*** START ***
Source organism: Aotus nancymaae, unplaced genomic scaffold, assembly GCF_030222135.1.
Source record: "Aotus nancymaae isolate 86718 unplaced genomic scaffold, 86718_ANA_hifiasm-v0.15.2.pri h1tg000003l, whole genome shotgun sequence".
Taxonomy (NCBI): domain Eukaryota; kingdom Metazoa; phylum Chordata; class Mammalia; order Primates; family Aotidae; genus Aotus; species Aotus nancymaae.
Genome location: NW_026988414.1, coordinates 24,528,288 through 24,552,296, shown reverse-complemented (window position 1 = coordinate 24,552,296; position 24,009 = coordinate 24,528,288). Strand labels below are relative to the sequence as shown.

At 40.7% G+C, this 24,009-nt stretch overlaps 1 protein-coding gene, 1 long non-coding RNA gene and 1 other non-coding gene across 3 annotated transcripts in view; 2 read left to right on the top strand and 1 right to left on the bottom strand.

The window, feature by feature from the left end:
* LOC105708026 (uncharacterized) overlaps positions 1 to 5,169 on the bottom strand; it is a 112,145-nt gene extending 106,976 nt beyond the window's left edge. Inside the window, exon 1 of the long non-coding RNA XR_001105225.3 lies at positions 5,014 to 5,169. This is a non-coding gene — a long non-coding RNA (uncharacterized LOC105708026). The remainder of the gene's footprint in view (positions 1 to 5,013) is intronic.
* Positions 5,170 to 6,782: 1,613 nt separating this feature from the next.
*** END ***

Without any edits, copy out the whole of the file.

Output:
Source organism: Aotus nancymaae, unplaced genomic scaffold, assembly GCF_030222135.1.
Source record: "Aotus nancymaae isolate 86718 unplaced genomic scaffold, 86718_ANA_hifiasm-v0.15.2.pri h1tg000003l, whole genome shotgun sequence".
Taxonomy (NCBI): domain Eukaryota; kingdom Metazoa; phylum Chordata; class Mammalia; order Primates; family Aotidae; genus Aotus; species Aotus nancymaae.
Genome location: NW_026988414.1, coordinates 24,528,288 through 24,552,296, shown reverse-complemented (window position 1 = coordinate 24,552,296; position 24,009 = coordinate 24,528,288). Strand labels below are relative to the sequence as shown.

At 40.7% G+C, this 24,009-nt stretch overlaps 1 protein-coding gene, 1 long non-coding RNA gene and 1 other non-coding gene across 3 annotated transcripts in view; 2 read left to right on the top strand and 1 right to left on the bottom strand.

The window, feature by feature from the left end:
* LOC105708026 (uncharacterized) overlaps positions 1 to 5,169 on the bottom strand; it is a 112,145-nt gene extending 106,976 nt beyond the window's left edge. Inside the window, exon 1 of the long non-coding RNA XR_001105225.3 lies at positions 5,014 to 5,169. This is a non-coding gene — a long non-coding RNA (uncharacterized LOC105708026). The remainder of the gene's footprint in view (positions 1 to 5,013) is intronic.
* Positions 5,170 to 6,782: 1,613 nt separating this feature from the next.